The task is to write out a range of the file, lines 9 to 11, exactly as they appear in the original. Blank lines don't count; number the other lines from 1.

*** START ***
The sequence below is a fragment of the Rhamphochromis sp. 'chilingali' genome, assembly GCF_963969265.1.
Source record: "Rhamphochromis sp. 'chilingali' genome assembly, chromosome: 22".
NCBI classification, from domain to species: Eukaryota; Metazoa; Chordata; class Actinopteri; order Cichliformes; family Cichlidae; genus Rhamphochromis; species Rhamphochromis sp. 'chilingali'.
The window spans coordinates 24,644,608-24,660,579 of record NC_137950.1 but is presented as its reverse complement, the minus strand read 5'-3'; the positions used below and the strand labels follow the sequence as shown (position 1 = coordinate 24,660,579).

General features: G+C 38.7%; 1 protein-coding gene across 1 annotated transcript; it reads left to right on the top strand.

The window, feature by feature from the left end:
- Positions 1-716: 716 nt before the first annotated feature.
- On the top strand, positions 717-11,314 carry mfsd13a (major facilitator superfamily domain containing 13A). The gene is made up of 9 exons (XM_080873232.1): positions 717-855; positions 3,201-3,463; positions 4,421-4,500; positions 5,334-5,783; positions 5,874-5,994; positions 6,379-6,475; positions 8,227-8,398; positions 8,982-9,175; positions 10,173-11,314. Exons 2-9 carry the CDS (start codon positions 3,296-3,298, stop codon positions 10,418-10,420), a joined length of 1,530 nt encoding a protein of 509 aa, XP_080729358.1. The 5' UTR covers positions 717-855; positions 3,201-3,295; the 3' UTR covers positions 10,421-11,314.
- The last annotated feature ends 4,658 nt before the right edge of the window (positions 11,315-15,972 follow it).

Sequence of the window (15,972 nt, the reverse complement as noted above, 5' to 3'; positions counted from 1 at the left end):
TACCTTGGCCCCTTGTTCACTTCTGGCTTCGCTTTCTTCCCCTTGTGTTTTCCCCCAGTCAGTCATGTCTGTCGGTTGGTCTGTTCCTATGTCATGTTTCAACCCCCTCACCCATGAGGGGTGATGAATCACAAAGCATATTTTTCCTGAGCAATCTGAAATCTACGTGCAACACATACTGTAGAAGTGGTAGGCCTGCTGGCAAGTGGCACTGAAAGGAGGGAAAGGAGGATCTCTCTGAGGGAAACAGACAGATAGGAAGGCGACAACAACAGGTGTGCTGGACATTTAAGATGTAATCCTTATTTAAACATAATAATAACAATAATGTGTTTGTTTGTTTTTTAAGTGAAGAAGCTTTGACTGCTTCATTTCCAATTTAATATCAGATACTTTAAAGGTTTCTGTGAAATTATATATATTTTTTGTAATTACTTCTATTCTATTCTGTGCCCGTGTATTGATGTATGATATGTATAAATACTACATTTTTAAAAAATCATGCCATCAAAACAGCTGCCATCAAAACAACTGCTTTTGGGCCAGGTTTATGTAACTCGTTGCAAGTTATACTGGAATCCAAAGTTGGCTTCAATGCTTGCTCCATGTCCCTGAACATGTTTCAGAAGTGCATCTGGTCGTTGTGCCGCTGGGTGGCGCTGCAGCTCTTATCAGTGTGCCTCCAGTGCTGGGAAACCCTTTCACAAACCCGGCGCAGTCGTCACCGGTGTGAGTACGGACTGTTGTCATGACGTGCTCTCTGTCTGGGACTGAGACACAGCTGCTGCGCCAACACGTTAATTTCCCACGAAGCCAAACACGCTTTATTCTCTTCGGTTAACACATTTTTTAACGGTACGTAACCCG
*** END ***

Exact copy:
- The last annotated feature ends 4,658 nt before the right edge of the window (positions 11,315-15,972 follow it).

Sequence of the window (15,972 nt, the reverse complement as noted above, 5' to 3'; positions counted from 1 at the left end):
TACCTTGGCCCCTTGTTCACTTCTGGCTTCGCTTTCTTCCCCTTGTGTTTTCCCCCAGTCAGTCATGTCTGTCGGTTGGTCTGTTCCTATGTCATGTTTCAACCCCCTCACCCATGAGGGGTGATGAATCACAAAGCATATTTTTCCTGAGCAATCTGAAATCTACGTGCAACACATACTGTAGAAGTGGTAGGCCTGCTGGCAAGTGGCACTGAAAGGAGGGAAAGGAGGATCTCTCTGAGGGAAACAGACAGATAGGAAGGCGACAACAACAGGTGTGCTGGACATTTAAGATGTAATCCTTATTTAAACATAATAATAACAATAATGTGTTTGTTTGTTTTTTAAGTGAAGAAGCTTTGACTGCTTCATTTCCAATTTAATATCAGATACTTTAAAGGTTTCTGTGAAATTATATATATTTTTTGTAATTACTTCTATTCTATTCTGTGCCCGTGTATTGATGTATGATATGTATAAATACTACATTTTTAAAAAATCATGCCATCAAAACAGCTGCCATCAAAACAACTGCTTTTGGGCCAGGTTTATGTAACTCGTTGCAAGTTATACTGGAATCCAAAGTTGGCTTCAATGCTTGCTCCATGTCCCTGAACATGTTTCAGAAGTGCATCTGGTCGTTGTGCCGCTGGGTGGCGCTGCAGCTCTTATCAGTGTGCCTCCAGTGCTGGGAAACCCTTTCACAAACCCGGCGCAGTCGTCACCGGTGTGAGTACGGACTGTTGTCATGACGTGCTCTCTGTCTGGGACTGAGACACAGCTGCTGCGCCAACACGTTAATTTCCCACGAAGCCAAACACGCTTTATTCTCTTCGGTTAACACATTTTTTAACGGTACGTAACCCG